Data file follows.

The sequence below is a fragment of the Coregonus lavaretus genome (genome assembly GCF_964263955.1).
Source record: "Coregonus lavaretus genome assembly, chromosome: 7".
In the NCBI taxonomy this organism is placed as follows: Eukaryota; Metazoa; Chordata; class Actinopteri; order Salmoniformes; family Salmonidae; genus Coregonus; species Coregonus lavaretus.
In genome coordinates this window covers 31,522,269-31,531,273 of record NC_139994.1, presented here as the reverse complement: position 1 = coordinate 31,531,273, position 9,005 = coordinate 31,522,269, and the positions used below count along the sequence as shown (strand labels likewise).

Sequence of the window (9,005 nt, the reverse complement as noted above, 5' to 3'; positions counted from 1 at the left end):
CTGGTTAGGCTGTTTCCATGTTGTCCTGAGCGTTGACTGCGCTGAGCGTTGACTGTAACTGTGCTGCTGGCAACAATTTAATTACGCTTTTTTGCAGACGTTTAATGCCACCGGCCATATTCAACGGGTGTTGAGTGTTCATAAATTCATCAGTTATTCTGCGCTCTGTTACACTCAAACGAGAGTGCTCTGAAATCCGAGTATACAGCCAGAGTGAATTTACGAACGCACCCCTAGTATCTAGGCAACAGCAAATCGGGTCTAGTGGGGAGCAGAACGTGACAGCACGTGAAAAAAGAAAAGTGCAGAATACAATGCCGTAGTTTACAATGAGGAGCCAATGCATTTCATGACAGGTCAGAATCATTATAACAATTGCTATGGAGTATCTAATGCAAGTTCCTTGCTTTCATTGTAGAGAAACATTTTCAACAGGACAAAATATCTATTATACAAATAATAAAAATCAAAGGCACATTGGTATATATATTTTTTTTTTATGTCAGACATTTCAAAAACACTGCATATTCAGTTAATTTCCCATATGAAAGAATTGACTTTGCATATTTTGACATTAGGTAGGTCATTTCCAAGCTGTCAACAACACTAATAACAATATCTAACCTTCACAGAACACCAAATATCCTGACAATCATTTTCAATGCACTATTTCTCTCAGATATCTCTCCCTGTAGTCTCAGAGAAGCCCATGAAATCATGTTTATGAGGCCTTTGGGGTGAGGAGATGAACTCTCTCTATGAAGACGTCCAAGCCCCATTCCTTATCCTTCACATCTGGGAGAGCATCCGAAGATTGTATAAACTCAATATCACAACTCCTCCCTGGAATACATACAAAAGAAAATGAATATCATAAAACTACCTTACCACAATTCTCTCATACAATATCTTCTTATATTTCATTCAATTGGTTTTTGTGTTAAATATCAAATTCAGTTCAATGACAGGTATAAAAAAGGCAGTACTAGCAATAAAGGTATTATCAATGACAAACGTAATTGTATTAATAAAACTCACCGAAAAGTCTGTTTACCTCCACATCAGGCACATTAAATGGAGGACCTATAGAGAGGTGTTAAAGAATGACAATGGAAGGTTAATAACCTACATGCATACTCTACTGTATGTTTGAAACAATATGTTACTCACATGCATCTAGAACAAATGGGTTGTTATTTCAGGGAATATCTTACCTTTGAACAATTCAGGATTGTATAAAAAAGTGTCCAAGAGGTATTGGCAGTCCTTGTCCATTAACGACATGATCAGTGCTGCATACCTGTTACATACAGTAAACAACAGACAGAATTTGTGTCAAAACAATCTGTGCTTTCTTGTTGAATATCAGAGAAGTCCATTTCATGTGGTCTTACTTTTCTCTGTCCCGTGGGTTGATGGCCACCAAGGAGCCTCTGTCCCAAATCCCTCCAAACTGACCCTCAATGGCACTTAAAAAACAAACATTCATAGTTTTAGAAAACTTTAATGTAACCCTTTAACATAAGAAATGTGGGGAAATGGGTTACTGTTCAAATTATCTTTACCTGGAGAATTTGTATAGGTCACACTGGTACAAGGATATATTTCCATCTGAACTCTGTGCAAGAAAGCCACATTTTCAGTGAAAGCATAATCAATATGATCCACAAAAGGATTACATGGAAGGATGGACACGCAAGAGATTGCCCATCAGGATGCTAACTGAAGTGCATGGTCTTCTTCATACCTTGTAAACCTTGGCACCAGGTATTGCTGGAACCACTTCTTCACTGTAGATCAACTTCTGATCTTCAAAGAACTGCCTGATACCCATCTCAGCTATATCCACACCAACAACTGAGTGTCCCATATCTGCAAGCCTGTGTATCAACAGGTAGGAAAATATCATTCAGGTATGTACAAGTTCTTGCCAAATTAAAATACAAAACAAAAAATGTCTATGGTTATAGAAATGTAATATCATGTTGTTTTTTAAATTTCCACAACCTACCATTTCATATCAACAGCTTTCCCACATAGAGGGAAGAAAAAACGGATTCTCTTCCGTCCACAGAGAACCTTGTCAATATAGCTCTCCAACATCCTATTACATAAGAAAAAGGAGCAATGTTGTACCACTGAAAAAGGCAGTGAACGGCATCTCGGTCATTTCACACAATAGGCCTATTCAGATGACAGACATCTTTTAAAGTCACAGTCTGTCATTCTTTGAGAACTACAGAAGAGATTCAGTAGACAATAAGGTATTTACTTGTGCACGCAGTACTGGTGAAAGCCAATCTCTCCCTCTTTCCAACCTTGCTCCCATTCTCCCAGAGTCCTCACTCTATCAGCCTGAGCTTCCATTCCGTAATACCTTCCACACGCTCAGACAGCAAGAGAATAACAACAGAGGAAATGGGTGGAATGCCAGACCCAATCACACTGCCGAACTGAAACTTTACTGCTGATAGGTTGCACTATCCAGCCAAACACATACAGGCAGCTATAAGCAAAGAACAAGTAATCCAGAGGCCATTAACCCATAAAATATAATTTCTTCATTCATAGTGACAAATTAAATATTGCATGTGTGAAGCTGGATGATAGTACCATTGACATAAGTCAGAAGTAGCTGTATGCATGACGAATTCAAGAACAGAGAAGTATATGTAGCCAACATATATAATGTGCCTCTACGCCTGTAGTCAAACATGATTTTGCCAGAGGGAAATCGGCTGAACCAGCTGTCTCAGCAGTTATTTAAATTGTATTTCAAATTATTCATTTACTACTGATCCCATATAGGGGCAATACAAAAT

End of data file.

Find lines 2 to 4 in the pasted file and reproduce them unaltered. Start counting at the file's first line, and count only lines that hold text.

Source record: "Coregonus lavaretus genome assembly, chromosome: 7".
In the NCBI taxonomy this organism is placed as follows: Eukaryota; Metazoa; Chordata; class Actinopteri; order Salmoniformes; family Salmonidae; genus Coregonus; species Coregonus lavaretus.
In genome coordinates this window covers 31,522,269-31,531,273 of record NC_139994.1, presented here as the reverse complement: position 1 = coordinate 31,531,273, position 9,005 = coordinate 31,522,269, and the positions used below count along the sequence as shown (strand labels likewise).